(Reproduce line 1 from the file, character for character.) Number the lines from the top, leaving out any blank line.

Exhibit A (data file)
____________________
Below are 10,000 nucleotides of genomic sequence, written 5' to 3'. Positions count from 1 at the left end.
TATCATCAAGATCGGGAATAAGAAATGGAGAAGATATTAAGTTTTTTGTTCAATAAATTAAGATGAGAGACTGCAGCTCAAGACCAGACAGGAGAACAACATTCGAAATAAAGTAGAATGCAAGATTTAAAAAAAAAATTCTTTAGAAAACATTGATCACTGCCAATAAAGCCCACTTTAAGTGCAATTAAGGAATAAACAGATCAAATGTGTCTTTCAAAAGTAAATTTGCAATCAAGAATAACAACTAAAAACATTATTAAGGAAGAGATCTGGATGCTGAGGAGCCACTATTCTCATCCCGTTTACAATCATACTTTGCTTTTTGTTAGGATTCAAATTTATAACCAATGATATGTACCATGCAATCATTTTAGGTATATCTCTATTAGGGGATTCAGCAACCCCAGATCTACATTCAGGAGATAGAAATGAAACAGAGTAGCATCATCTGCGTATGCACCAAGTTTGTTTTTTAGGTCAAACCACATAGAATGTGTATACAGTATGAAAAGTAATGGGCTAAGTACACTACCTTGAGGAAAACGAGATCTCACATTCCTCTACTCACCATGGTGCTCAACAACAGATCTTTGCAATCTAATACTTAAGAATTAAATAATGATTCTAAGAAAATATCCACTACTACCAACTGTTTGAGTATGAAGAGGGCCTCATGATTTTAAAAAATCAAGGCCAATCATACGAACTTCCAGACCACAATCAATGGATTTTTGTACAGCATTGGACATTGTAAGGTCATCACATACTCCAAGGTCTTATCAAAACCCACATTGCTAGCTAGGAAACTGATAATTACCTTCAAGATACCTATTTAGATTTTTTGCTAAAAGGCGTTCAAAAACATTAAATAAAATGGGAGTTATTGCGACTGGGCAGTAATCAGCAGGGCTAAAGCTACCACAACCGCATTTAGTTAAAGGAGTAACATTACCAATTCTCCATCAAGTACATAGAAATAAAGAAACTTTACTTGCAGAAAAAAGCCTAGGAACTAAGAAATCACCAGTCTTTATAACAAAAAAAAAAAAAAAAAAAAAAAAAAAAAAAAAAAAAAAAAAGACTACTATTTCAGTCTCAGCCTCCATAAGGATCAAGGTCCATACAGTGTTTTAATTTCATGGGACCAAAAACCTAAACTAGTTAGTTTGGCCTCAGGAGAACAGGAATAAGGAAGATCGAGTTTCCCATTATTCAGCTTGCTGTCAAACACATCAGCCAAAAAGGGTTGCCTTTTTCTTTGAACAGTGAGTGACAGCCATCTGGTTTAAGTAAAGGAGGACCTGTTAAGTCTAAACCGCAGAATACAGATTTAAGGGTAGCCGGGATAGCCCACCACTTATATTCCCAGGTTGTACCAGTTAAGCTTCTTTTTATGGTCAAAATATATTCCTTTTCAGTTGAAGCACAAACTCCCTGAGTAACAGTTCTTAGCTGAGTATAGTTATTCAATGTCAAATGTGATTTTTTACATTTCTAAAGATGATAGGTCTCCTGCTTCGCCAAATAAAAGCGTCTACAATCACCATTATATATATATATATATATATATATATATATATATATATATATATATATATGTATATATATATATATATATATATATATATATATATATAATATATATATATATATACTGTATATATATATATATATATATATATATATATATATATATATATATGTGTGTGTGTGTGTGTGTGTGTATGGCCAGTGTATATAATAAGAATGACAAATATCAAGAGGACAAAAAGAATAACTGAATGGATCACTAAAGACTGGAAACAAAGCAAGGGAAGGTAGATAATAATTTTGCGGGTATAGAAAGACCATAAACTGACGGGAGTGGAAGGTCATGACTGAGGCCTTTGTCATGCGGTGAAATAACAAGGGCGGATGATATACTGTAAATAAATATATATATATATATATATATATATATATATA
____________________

Below are 10,000 nucleotides of genomic sequence, written 5' to 3'. Positions count from 1 at the left end.